I wonder whether the Harry Potter formula has supplanted the Tolkien formula as the most relatable template for Joseph Campbell's "hero's journey."
Consider this: At the time of The Lord of the Rings, most of the world's population lived in rural areas. That's not the case today. Who's going to be a more relatable character for young readers? The hayseed pig farmer, or the school kid trying to find his place in the world? Tolkien's stories are defined, in part, by long-distance journeys over remote landscapes. While still thrilling, perhaps much of its mystery has been stripped when the same countrysides in real life can be crossed easily by highway. The real thrills are poking at the small spaces in the world you know. Perhaps there are centaurs in the nearby woods or a three-headed dog living in the basement.
Being at a fixed setting is also a solid storytelling device. It builds relationships and puts the focus on community, something that would be a little difficult if your story relied on finding new campgrounds and disposable friendships at every step of the journey.
Hence, the appeal of schools for witchcraft and wizardry, already a popular theme among webcomic creators. Tom Siddell's Gunnerkrigg Court remains a favorite, weaving a world of technology and magic in a sprawling, Gormenghast-style castle. Even newer is Kadi Fedoruk's Blindsprings, the story about a princess who has become unstuck in time.
Let's get this out of the way, first: The princess's full name is Tamaura Bernice Rhodizia Adelaide Llyn, Princess of Aberwelle. Is this meant to be an ironic commentary on princess names that little girls sometimes give themselves? I have no idea. Given the nature of some of Tamara's friends, however, I'd have to say that there's a distinct possibility.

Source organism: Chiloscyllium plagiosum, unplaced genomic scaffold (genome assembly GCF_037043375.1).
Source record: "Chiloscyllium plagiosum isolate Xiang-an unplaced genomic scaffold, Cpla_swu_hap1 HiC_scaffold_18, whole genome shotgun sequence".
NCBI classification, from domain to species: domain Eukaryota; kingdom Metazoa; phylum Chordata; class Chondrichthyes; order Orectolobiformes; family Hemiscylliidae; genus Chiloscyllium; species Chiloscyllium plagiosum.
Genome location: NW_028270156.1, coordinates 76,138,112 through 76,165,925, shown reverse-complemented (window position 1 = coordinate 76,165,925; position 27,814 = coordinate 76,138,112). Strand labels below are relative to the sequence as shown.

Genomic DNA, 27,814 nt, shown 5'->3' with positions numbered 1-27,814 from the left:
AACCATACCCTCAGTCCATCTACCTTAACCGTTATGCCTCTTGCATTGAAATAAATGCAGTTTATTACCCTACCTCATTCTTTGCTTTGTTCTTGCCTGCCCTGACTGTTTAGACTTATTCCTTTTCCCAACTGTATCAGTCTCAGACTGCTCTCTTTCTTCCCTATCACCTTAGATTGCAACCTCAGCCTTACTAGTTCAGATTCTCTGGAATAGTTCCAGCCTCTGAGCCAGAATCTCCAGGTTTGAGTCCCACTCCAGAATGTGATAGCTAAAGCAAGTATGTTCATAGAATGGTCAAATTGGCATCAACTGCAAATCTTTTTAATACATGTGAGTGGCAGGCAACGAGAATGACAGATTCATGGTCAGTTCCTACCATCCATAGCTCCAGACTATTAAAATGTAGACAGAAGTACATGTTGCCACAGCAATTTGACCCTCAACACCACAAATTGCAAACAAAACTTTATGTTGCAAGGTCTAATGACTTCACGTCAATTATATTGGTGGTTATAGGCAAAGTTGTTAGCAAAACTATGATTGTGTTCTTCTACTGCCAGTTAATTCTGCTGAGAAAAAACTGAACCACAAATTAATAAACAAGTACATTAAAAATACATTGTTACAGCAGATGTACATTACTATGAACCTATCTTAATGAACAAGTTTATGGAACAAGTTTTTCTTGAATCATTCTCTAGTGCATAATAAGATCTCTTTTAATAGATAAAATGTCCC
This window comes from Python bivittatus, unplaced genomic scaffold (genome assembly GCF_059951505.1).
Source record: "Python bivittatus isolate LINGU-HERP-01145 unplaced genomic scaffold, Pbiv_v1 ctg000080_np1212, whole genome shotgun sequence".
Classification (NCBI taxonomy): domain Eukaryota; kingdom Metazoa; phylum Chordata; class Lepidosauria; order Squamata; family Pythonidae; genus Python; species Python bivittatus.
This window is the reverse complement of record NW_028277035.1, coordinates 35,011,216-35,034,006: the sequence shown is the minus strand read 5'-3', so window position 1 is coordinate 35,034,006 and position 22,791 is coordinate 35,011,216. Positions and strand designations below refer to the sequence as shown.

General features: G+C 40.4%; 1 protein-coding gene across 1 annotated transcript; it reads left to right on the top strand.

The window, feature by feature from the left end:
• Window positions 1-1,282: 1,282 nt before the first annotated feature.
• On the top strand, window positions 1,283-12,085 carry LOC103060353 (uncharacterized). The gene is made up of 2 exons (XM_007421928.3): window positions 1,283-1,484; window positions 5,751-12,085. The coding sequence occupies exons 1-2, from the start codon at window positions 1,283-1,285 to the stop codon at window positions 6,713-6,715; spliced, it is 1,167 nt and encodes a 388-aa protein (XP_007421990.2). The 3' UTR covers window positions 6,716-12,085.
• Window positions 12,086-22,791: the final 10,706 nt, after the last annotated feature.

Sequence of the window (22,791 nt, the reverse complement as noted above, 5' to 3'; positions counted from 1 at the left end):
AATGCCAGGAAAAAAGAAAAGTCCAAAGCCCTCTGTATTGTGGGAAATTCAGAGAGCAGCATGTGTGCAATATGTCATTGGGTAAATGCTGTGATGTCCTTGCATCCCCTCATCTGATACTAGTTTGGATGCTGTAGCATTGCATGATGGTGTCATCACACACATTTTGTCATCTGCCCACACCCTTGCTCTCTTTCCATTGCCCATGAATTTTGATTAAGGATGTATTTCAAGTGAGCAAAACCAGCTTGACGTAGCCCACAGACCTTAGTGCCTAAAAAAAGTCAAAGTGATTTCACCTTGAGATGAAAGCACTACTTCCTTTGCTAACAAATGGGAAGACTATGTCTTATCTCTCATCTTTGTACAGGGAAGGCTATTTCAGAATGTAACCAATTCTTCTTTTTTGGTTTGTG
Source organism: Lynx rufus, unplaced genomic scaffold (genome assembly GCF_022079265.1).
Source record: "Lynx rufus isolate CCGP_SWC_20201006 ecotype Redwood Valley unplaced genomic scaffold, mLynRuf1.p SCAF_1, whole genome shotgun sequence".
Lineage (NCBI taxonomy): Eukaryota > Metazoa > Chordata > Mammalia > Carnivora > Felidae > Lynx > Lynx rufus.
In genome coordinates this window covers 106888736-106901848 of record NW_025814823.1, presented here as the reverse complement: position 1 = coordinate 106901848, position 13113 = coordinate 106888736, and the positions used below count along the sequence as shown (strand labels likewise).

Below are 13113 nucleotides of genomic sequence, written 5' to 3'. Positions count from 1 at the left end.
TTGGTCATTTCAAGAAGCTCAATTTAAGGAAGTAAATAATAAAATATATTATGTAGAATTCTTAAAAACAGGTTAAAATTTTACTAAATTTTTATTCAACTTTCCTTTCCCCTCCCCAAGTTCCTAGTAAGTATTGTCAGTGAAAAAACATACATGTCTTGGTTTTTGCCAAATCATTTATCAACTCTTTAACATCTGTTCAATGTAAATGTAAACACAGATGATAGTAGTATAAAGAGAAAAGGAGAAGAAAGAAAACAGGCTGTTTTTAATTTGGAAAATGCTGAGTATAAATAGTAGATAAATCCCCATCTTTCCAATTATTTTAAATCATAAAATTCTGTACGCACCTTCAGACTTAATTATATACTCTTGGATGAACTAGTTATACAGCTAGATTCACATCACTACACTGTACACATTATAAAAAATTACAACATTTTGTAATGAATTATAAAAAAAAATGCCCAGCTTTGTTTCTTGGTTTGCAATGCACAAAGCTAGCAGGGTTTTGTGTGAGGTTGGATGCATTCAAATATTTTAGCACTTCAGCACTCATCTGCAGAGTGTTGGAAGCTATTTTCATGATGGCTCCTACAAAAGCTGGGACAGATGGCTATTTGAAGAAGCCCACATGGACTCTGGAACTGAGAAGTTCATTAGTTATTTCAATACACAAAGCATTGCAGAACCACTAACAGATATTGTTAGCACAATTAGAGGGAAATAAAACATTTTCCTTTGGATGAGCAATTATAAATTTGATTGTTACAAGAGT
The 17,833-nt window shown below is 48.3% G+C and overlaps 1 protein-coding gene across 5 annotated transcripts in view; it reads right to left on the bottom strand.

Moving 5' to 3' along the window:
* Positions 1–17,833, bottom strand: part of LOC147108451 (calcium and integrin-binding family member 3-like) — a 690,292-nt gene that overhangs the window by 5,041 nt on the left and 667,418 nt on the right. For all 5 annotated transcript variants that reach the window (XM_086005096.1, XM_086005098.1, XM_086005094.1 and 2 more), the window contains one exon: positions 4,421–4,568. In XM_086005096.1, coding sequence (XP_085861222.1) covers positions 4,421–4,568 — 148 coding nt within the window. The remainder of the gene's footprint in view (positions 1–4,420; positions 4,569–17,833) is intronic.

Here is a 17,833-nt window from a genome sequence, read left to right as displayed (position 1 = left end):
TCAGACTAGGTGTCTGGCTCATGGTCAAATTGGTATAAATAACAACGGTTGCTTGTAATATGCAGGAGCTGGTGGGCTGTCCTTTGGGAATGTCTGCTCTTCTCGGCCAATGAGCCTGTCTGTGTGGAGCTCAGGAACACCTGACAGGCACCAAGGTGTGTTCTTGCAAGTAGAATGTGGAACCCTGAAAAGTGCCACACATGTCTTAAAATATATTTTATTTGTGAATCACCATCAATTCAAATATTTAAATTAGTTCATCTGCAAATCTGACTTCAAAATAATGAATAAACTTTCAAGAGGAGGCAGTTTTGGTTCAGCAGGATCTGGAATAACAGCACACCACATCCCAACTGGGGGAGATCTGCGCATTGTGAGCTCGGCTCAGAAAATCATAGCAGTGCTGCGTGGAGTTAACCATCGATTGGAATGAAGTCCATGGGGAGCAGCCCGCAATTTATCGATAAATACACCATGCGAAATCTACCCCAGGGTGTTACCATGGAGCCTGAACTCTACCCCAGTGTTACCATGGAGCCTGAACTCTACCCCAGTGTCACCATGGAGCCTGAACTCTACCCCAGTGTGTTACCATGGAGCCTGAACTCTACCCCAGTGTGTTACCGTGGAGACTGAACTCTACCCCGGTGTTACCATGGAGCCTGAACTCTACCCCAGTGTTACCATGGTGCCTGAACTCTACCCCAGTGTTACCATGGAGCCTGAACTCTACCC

The princess lives in a Blindspring, an area populated by spirits and hidden from the eyes of humanity. Is she happy here? It's unclear. On one hand, she doesn't seem to be harmed; she appears immune to the elements. On the other hand, it feels like a prison, with Fedoruk filling the imagery of Tamara's magical world with tall, dark trees that resemble the bars of a cell.
Fatefully, she encounters an Academic named Harris, who manages to find her world. While they hit it off nicely, Tamara insists she can never leave. Harris swears he will find a way to break their curse. Their relationship attracts the attention of the Blindspring's spirits -- beings of dark cloaks and bone-white masks inspired by designs from Hayao Miyazaki -- who take Tamara away, hinting at some unspecified contract.
Shortly after, Harris returns ... 10 years older and now a powerful magician. Keeping the spirits at bay, he whisks away a reluctant Tamara and brings her to the real world. Her first glimpse, and ours, is a bit of a stunner. The deep, primordial woods make way for the lampposts and skyscrapers of Kirkhall. It turns out that Tamara's been away for 300 years.
Soon Tamara finds herself on the run, unable to distinguish friends from foes. A secret organization seems to have grand designs for her. If she'd been dissatisfied in her forest prison, it's been replaced by total alienation in a world where she's unsure what people want from her. The only people she trusts are her own peers. Are they strangers who might have hidden agendas? Perhaps. But at least they're not manipulative adults, who once may have been cl0se acquaintances but now are only to be eyed with suspicion.
Kind of a nifty allegory for growing up, isn't it?